By Condo Culture
This week the Bank of Canada decided to hold rates for the second time in a row, signalling to some that rates are stabilizing and a rate decrease may be in our future. But when they will come down or if there’s still a chance there may be another increase on the horizon is up for debate. If you aren’t up to speed on the rate decision and what to expect next next, not to worry, we have you covered!
Here’s what some of Canada’s experts think will happen next:
“The BoC is comfortably on hold for the time being with inflation slowing in line with its forecast. The Bank's expectation that the economy will be in excess supply by the second half of the year opens the door a crack to potential easing later this year if inflation continues to slow, but there's still a lot of wood to chop on that front. In fact, the Governor explicitly stated in the press conference that market pricing of rate cuts later this year isn't the most likely scenario. We continue to expect the Bank to remain on hold until the end of 2023 before rate cuts begin in earnest in 2024.”
“A lot has happened since the January MPR. But most importantly, inflation has come down faster than the Bank had previously anticipated and financial conditions have tightened on the back of banking sector turbulence outside of our borders. Together, these look to have outweighed the sustained strength in the Canadian economy and labour market, and should work to ensure the Bank’s next move is a rate cut as early as the end of the year.”
Quoted in a recent article by CTV News, Sal Guatieri, senior economist and director at BMO Capital Markets, says he's not expecting a rate cut until "early next year."
"If we see much more weakness in the economy -- a real recession -- yes, the Bank of Canada almost certainly would swing into action in reverse gears and cut interest rates," he told CTV News Channel on Wednesday. "But we don't see that. We just see a very mild downturn and growth resuming by the end of this year."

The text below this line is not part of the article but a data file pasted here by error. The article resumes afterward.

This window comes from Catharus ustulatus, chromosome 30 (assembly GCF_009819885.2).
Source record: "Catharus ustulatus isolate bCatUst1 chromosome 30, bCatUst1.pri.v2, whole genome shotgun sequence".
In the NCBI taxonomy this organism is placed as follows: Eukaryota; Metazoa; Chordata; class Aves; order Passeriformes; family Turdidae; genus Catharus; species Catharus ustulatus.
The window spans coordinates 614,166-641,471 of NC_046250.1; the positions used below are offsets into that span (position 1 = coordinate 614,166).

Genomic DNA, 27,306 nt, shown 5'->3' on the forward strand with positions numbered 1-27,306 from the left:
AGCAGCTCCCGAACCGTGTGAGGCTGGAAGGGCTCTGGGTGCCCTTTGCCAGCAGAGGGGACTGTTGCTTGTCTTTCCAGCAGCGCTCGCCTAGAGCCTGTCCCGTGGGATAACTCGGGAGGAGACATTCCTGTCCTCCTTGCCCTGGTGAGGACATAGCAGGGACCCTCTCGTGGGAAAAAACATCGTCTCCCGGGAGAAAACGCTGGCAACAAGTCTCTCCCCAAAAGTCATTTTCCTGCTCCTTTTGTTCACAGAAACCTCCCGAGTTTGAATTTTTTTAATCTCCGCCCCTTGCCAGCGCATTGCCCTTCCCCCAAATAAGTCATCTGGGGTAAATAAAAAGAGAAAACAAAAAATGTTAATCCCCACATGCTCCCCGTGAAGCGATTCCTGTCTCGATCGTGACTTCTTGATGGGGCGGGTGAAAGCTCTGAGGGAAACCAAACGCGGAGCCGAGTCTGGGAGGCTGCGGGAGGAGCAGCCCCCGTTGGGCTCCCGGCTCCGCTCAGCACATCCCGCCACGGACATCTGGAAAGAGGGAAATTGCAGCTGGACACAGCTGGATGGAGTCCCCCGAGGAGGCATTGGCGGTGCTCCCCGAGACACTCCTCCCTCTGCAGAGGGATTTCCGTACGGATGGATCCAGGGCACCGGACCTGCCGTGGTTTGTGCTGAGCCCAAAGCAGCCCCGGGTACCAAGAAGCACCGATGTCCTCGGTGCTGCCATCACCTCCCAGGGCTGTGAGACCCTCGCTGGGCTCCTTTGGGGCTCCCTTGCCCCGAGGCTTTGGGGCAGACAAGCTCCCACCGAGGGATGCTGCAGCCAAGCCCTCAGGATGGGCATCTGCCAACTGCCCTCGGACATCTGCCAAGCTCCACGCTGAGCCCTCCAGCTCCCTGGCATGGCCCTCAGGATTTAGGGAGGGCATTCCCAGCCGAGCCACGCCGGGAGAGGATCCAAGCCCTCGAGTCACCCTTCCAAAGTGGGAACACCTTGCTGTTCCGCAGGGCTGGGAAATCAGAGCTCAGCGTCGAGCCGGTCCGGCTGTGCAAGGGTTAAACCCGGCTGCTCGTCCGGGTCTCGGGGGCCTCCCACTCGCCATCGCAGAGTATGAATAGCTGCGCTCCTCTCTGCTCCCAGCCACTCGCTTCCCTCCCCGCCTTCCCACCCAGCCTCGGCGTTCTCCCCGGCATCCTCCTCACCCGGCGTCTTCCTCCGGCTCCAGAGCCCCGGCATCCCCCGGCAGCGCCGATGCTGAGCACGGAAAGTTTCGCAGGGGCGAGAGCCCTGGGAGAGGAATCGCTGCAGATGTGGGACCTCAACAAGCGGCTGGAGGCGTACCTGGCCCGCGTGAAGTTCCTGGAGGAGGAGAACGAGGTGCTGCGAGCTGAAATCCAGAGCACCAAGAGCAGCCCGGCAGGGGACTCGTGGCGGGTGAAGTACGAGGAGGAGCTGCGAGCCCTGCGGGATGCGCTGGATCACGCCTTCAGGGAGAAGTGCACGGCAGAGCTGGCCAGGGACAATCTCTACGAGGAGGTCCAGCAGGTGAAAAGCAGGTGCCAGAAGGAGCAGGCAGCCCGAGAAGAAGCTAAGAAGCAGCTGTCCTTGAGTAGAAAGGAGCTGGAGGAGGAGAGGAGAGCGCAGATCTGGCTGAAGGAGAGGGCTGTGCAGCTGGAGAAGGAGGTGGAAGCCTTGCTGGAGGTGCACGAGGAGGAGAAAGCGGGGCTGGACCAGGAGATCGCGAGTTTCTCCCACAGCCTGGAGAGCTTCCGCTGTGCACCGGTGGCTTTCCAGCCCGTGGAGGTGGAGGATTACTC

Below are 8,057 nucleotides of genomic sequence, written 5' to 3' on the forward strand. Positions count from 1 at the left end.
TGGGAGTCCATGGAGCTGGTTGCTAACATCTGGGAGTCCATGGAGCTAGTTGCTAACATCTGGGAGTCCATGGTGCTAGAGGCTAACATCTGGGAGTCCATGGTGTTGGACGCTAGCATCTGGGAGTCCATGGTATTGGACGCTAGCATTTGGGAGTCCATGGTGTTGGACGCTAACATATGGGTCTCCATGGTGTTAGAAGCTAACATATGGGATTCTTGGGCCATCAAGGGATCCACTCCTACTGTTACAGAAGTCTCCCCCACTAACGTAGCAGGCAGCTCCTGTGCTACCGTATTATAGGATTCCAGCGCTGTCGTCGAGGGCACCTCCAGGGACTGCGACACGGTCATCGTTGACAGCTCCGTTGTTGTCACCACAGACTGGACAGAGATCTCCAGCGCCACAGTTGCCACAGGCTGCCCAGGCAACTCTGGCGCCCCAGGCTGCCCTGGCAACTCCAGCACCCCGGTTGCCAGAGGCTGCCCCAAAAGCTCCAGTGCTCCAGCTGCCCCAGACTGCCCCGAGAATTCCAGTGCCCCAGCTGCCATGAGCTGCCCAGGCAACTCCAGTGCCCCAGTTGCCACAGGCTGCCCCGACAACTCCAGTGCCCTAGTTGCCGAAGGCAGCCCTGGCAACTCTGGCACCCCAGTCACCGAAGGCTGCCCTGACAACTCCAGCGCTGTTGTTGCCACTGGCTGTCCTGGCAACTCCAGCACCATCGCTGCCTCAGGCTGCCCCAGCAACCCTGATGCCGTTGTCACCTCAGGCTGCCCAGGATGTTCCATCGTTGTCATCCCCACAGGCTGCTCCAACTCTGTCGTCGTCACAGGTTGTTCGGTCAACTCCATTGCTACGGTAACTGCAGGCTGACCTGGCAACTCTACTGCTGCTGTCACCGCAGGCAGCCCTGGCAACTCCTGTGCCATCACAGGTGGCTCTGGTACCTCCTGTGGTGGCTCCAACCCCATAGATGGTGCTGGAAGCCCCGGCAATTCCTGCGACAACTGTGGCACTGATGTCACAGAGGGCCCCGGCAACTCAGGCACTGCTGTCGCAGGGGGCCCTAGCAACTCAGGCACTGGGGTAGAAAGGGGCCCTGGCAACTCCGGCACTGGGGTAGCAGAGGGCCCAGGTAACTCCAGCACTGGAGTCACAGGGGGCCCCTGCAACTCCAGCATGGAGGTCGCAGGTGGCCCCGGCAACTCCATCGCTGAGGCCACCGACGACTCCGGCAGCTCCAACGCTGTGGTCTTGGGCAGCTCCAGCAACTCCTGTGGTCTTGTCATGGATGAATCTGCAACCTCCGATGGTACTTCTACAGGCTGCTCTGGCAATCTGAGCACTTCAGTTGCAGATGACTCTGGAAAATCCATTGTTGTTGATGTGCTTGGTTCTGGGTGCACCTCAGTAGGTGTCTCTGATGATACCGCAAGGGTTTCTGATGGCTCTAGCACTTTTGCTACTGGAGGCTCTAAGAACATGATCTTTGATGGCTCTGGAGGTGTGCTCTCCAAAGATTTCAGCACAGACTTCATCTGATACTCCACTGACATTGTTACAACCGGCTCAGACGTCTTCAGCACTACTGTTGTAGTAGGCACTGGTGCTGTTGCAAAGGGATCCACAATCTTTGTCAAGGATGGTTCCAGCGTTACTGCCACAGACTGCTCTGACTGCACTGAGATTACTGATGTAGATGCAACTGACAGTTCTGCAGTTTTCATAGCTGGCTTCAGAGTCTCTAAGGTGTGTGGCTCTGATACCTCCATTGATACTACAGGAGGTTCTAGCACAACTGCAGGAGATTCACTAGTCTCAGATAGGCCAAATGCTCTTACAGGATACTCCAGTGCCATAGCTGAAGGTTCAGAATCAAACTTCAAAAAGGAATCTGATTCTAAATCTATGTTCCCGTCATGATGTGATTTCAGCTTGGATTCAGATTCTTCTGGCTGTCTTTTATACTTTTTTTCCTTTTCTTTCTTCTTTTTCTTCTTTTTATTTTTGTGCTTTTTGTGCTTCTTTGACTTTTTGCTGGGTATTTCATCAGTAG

“Barring renewed bank stress, the Fed is on track for another rate increase in May, as underlying inflation pressures remain intense. At that time, they will likely consider an extended pause to assess the impact of past rate hikes and tighter lending conditions on the economy and inflation.”
“The BoC kept its policy rate unchanged at 4.50%, in line with our expectations. It also continued its quantitative tightening policy. The statement shows that the BoC may be becoming uncertain as to whether the level of interest rate is appropriate. As such, the central bank removed its conditional commitment to leaving rates unchanged “conditional on economic developments evolving broadly in line with the MPR outlook” and added that it “continues to assess whether monetary policy is sufficiently restrictive to relieve price pressures and remains prepared to raise the policy rate further”. Those two changes suggest that the BoC sees the probability of further rate hikes has increased since the March meeting.”
“On the surface then it would appear our call for less restrictive policy beginning late this year is unlikely to materialize. Not so fast. There’s still a path to late-2023 cuts that becomes clearer when looking at the Bank’s updated forecasts.”
“..You have a case for policy rate divergence. More specifically, we see mounting evidence to support a BoC hold, even as the FOMC looks prepared to bang away with another 75 bps of tightening this spring.”
“The Bank of Canada delivered a mixed message today, noting that it is more confident inflation will decline in the next few months, but less confident that inflation will fall all the way to 2.0% as quickly as previously anticipated. Nonetheless, with the Bank’s forecasts for both GDP growth and inflation still looking too high to us, we continue to expect the Bank’s next move to be an interest rate cut.”
Over the last couple of weeks, the timing of rate cuts has been pushed out, with markets now expecting the first cut to occur in December (from September). This reflects the economy's cyclical rebound, which will keep underlying cyclical inflationary pressures (supercore) elevated through this year. As the BoC acknowledged, this could make "getting inflation the rest of the way back to 2%" more difficult. Given this backdrop, we think the best policy for the BoC is to keep rates stable until cyclical inflation dynamics turn decisively lower.
While other central banks have yet to join the BoC in signaling a firm pause, we think most will soon conclude it’s time to move on from raising rates.
The BoC’s pause continued in April and Governor Macklem pushed back on market pricing for rate cuts later this year. We continue to think the BoC will be on hold for the remainder of 2023.”
We’d love to hear what you think! Drop us a line and let us know where you think things are headed with rates and the market overall.
Have a happy sunny Friday everyone!